IMG_5584Sigh. I really hoped this wouldn’t be necessary, but the last increase in Onfi didn’t make much of a difference and we’re still at 1-4 seizures most days. I e-mailed his neuro and asked if he thought there would be any point to another increase, or should I just bite the bullet and move forward on the diet. I knew when I sent it what the answer would be since he had brought up the possibility of the ketogenic diet a few weeks ago. I was relieved that at least he thought modified Atkins was a reasonable alternative to keto. Not that I think MAD will be easy, but just the thought of keto intensely overwhelms me.

I keep reminding myself that if it works, it’s worth the extra effort, and if it doesn’t, we only do it for a few months. We”ll be meeting with a nutritionist at the CHOA keto clinic to start.

But if it doesn’t work…then what?

We’ve tried seven different medications, and even more effective cocktails only decrease seizures — they don’t stop them altogether. Sure, there are more meds we haven’t tried, but as I shared in my previous post about medical marijuana:

…less than 1% of patients who failed to respond to three anti-seizure drug regimens achieved adequate seizure control on subsequent drug treatments even though some were treated with as many as nine different drugs or drug combinations. -WebMD

I’m going to start this diet fully optimistic that it will work. Because if it doesn’t, the other options are to explore surgery again or live with the seizures. Sure would be nice to have the option of pediatric cannabis in Georgia. Please watch this clip from The Doctors in which Paige Figi explains what a miracle it has been for her daughter with Dravet Syndrome.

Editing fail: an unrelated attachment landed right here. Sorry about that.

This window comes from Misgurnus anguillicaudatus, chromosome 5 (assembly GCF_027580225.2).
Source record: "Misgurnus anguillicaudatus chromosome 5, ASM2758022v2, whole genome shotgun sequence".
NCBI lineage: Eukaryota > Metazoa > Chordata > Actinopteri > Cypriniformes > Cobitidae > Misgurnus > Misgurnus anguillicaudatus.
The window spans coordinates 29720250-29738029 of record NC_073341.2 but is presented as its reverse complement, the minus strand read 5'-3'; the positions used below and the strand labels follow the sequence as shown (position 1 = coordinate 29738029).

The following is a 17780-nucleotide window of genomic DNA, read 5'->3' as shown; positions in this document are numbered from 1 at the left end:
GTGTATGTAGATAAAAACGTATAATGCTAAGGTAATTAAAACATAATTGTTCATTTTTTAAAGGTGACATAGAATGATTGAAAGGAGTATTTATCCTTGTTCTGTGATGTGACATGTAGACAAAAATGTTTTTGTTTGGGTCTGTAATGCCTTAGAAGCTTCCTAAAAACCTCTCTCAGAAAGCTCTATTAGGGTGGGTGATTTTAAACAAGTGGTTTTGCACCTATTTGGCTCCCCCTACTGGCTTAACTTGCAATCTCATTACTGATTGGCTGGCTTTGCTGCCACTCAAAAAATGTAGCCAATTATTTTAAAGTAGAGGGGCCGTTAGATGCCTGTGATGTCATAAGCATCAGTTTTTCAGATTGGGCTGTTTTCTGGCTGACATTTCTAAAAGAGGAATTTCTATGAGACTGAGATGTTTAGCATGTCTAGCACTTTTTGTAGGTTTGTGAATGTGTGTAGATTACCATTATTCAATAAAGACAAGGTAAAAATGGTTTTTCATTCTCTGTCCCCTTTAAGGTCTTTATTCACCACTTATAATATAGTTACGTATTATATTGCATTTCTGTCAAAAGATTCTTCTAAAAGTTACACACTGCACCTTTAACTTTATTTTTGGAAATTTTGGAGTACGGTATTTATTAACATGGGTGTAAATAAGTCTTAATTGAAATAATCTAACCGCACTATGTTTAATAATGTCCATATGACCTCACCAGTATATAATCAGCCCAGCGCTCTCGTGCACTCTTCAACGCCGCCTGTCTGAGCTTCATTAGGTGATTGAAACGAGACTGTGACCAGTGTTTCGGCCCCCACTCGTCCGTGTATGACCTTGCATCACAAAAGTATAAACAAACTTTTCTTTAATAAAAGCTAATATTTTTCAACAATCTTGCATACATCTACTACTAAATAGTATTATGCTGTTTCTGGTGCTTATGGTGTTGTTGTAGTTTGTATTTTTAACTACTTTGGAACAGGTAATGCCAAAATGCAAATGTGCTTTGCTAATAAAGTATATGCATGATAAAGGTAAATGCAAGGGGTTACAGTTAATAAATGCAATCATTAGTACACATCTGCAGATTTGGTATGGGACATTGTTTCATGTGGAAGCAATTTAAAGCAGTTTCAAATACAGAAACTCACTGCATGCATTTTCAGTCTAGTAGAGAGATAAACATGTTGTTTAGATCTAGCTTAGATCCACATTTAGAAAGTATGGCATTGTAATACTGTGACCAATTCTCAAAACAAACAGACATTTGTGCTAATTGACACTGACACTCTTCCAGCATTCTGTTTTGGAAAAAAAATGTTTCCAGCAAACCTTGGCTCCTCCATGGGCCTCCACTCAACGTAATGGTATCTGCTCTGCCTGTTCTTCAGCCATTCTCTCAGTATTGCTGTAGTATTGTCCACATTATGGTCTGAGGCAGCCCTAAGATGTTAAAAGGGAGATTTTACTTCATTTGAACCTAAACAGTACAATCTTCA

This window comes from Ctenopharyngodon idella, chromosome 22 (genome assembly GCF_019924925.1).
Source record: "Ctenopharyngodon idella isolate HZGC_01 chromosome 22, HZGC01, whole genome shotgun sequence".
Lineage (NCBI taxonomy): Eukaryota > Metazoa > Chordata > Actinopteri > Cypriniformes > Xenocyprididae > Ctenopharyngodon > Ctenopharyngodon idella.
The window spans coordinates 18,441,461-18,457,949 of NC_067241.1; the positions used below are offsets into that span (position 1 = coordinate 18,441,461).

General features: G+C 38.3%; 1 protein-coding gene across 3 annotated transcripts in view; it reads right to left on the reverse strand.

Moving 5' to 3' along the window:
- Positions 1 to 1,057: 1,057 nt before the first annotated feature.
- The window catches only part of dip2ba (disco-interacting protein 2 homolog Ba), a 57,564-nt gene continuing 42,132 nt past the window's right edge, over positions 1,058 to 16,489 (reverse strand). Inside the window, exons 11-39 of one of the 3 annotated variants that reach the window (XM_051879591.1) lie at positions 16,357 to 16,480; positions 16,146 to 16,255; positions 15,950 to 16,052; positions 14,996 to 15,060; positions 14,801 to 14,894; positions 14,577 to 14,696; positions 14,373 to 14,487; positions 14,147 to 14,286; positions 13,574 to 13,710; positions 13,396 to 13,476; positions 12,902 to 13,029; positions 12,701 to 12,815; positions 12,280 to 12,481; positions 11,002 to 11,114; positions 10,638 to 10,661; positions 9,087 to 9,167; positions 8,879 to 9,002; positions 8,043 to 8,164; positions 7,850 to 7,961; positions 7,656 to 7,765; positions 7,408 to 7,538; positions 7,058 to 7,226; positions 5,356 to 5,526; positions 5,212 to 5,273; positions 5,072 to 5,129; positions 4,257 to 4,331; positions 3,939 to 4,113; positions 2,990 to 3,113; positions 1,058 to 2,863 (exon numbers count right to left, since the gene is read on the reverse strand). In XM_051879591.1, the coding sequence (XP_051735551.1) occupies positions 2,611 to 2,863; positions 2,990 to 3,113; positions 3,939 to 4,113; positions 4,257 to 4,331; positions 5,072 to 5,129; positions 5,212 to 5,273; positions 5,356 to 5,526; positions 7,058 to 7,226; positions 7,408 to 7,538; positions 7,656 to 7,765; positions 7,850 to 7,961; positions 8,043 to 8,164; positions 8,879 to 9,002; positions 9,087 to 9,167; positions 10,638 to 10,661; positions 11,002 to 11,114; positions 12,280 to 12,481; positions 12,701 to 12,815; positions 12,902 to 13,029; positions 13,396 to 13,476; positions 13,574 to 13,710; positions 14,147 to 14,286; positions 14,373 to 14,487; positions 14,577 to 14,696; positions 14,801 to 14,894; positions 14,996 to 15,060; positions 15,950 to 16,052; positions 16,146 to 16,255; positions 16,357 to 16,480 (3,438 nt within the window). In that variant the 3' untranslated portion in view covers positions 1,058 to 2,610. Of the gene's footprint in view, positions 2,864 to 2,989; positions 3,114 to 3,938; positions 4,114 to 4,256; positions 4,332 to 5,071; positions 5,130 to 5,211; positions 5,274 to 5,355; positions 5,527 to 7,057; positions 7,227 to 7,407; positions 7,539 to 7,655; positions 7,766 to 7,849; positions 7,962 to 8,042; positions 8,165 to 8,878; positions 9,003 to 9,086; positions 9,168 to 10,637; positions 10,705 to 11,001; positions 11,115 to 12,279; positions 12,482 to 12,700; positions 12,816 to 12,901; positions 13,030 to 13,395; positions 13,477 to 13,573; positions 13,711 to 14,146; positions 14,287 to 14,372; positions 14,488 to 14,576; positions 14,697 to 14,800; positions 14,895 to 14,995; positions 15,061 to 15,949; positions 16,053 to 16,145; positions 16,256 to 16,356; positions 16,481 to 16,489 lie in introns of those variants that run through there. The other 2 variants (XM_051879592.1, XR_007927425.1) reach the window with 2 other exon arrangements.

I am also seeking guest posts from people who are either legally using medical marijuana to treat their children, or are seeking it’s use — possibly entailing a move to another state. E-mail pin.the.map@gmail.com.

Petition for legalization of medical marijuana in Georgia.

Get out of the way of medical marijuana.

Medical Cannabis Growing Operation in Oakland,...
Medical Cannabis Growing Operation in Oakland, California (Photo credit: Rusty Blazenhoff)

Marijuana is not my thing. I know there are many people who would say that it’s just a matter of finding the right kind, but I’m more of a glass of wine kind of girl. That’s just my taste. I’ve never been big on the legalization of recreational marijuana, but I also didn’t oppose it. I’ve been pretty indifferent to the whole thing.

Then intractable epilepsy entered my life. To date Connor has tried seven seizure medications. He is currently on three and being slowly weaned off one. All have the potential for some pretty serious side effects, and he still has 1-4 seizures most days. And we’re lucky. As much as his seizures suck and play a role in his delays, they are not nearly as bad as what other families are dealing with. (Knocking on wood) Connor has never had a tonic clonic (grand mal) or status seizure (requiring medical intervention to stop). I’ve never had to watch him thrash painfully on the floor, or see him intubated because he’s been pumped with so many meds to stop an unrelenting seizure that he stops breathing on his own.

That is the reality for many people, and Connor is at risk for this as well. I may yearn for full seizure control, but there are people that would kill for the degree of control we have. They watch their kid have 300 seizures a day and ER visits are a regular occurrence. This isn’t some random anecdote. I KNOW these people. Mostly online, but I know them (as I write this, Connor just woke up from his nap on the couch next to me and had a seizure within a couple minutes).